#7 – CSDR and SFTR: the road ahead
Alexander Westphal, Director, Market Practice and Regulatory Policy, ICMA (International Capital Market Association)
A priority issue in the ICMA work programme has been the planned implementation of CSDR settlement discipline in February 2022. A key element of these measures, the mandatory buy-in (MBI) regime, has been a major concern for ICMA and its members, and we have consistently argued against the implementation of the rules in their current form which we believe are flawed and potentially extremely damaging for market liquidity and stability. The recent decision by EU co-legislators to decouple MBIs from the other settlement discipline measures has therefore been a major relief and a very welcome move. We are now waiting for ESMA to act on the decision to postpone the implementation of MBIs in order to allow for a reassessment of the current rules as part of the ongoing CSDR Review.
That said, other measures, in particular cash penalties will still go ahead as planned and we are supporting members in their implementation efforts, coordinating closely with other trade bodies. We also see CSDR as an opportunity for the industry to pro-actively support settlement efficiency, focusing particularly on the usage of a number of important optimisation tools, such as the shaping of settlement instructions, partial settlement or auto-borrowing programmes offered by the (I)CSDs. Over the course of 2021, the ERCC has been looking very closely at these topics and related opportunities and are about to release a white paper on settlement efficiency which will summarise our findings so far and hopefully trigger some interesting cross-industry discussions.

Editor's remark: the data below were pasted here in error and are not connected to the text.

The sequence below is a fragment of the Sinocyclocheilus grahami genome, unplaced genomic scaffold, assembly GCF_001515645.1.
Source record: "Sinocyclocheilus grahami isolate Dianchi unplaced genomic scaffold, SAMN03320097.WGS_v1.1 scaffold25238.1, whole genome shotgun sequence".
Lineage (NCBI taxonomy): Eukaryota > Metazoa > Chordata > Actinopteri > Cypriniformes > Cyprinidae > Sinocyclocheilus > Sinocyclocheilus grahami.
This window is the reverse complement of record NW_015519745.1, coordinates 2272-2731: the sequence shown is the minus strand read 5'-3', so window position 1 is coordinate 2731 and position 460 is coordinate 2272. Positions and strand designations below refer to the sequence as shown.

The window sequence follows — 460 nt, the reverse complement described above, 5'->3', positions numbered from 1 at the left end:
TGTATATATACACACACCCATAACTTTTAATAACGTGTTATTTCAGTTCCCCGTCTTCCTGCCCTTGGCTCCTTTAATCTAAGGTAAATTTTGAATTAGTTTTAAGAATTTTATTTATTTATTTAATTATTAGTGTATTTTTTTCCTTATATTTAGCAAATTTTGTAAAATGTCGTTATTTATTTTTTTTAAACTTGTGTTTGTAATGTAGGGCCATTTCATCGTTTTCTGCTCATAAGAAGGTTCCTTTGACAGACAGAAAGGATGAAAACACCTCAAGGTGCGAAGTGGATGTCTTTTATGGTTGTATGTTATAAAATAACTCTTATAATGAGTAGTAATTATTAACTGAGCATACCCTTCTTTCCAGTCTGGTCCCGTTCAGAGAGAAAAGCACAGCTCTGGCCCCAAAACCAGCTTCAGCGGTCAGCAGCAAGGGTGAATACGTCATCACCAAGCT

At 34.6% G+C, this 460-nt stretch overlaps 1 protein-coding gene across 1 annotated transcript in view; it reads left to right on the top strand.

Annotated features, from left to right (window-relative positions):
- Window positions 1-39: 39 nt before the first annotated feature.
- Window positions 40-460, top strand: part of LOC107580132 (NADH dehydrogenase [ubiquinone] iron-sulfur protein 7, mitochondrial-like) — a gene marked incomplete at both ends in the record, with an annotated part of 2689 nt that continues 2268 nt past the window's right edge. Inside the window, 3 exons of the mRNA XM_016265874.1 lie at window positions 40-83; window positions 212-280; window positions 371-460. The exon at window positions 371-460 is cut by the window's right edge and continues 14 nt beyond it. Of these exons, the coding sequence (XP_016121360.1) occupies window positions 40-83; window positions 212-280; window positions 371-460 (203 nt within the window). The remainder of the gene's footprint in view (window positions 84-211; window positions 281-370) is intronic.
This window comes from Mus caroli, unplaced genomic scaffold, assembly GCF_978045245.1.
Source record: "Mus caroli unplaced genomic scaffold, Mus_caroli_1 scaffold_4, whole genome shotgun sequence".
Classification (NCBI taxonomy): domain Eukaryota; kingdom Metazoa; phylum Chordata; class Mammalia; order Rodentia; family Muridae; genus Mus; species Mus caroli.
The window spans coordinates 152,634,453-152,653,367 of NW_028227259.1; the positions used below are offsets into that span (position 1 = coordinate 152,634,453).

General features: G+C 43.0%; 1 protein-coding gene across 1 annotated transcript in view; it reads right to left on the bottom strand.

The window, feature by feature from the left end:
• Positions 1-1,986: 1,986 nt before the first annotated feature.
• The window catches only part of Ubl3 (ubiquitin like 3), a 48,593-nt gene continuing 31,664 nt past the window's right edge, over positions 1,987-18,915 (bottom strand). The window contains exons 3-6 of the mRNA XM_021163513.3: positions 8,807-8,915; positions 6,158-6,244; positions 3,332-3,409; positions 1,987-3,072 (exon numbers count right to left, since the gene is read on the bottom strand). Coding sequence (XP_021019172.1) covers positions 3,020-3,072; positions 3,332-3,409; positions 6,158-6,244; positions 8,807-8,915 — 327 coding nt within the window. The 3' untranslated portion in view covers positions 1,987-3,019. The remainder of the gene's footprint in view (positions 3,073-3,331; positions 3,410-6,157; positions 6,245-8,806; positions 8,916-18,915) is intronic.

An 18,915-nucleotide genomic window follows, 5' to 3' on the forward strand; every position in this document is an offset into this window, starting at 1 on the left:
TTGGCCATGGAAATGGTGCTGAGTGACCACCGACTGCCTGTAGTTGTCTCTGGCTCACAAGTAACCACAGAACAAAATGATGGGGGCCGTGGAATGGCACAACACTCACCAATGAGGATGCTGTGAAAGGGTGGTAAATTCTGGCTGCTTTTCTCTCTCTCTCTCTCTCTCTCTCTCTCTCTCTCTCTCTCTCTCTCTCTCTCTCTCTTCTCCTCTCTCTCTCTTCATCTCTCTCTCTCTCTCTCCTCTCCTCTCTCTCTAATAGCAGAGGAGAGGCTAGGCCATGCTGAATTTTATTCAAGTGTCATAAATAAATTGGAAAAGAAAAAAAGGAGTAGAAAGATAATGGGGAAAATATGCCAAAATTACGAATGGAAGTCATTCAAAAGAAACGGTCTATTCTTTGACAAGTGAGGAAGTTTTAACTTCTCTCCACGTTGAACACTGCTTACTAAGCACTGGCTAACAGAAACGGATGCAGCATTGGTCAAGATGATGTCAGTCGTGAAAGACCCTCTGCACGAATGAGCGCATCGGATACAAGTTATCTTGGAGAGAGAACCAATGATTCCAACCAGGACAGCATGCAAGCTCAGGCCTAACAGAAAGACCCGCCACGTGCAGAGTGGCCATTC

Another priority for us remains SFTR. Well over one year after the initial go-live members of the ERCC’s SFTR Task Force still remain very engaged and continue to meet on a monthly basis to work through a long list of reporting issues and related best practices. Our detailed ERCC Recommendations for Reporting under SFTR continue to evolve to reflect these discussions. 2022 is expected to bring an opportunity to draw some lessons from the SFTR experience so far and push for broader changes, as ESMA is planning to launch the EU SFTR review in the first half of the year.